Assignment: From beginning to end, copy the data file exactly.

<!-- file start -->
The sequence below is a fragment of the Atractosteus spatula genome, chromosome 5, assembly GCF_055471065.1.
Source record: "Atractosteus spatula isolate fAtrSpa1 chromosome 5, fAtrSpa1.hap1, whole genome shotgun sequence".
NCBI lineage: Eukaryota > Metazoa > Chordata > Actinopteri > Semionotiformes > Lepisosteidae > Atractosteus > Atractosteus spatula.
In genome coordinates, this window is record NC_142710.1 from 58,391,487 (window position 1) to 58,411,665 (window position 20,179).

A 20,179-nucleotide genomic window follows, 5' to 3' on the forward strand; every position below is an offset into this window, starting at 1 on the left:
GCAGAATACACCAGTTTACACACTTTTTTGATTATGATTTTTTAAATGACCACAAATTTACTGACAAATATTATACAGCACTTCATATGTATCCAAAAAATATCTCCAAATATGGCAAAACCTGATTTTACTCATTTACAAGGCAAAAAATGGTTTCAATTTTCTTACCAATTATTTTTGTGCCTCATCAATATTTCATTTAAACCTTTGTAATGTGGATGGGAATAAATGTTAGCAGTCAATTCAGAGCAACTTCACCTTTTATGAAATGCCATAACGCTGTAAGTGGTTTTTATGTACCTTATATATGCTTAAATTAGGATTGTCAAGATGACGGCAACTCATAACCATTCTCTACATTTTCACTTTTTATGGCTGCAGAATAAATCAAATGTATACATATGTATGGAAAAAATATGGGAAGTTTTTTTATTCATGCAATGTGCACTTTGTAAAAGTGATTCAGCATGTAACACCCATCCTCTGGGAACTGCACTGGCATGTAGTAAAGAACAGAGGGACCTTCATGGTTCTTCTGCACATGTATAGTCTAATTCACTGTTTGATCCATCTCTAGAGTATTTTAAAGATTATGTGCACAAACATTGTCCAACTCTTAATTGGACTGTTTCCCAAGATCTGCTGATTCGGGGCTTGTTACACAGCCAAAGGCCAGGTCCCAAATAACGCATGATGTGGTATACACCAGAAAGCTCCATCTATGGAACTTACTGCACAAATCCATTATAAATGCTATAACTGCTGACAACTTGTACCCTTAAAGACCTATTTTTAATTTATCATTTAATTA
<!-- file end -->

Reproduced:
The sequence below is a fragment of the Atractosteus spatula genome, chromosome 5, assembly GCF_055471065.1.
Source record: "Atractosteus spatula isolate fAtrSpa1 chromosome 5, fAtrSpa1.hap1, whole genome shotgun sequence".
NCBI lineage: Eukaryota > Metazoa > Chordata > Actinopteri > Semionotiformes > Lepisosteidae > Atractosteus > Atractosteus spatula.
In genome coordinates, this window is record NC_142710.1 from 58,391,487 (window position 1) to 58,411,665 (window position 20,179).

A 20,179-nucleotide genomic window follows, 5' to 3' on the forward strand; every position below is an offset into this window, starting at 1 on the left:
GCAGAATACACCAGTTTACACACTTTTTTGATTATGATTTTTTAAATGACCACAAATTTACTGACAAATATTATACAGCACTTCATATGTATCCAAAAAATATCTCCAAATATGGCAAAACCTGATTTTACTCATTTACAAGGCAAAAAATGGTTTCAATTTTCTTACCAATTATTTTTGTGCCTCATCAATATTTCATTTAAACCTTTGTAATGTGGATGGGAATAAATGTTAGCAGTCAATTCAGAGCAACTTCACCTTTTATGAAATGCCATAACGCTGTAAGTGGTTTTTATGTACCTTATATATGCTTAAATTAGGATTGTCAAGATGACGGCAACTCATAACCATTCTCTACATTTTCACTTTTTATGGCTGCAGAATAAATCAAATGTATACATATGTATGGAAAAAATATGGGAAGTTTTTTTATTCATGCAATGTGCACTTTGTAAAAGTGATTCAGCATGTAACACCCATCCTCTGGGAACTGCACTGGCATGTAGTAAAGAACAGAGGGACCTTCATGGTTCTTCTGCACATGTATAGTCTAATTCACTGTTTGATCCATCTCTAGAGTATTTTAAAGATTATGTGCACAAACATTGTCCAACTCTTAATTGGACTGTTTCCCAAGATCTGCTGATTCGGGGCTTGTTACACAGCCAAAGGCCAGGTCCCAAATAACGCATGATGTGGTATACACCAGAAAGCTCCATCTATGGAACTTACTGCACAAATCCATTATAAATGCTATAACTGCTGACAACTTGTACCCTTAAAGACCTATTTTTAATTTATCATTTAATTA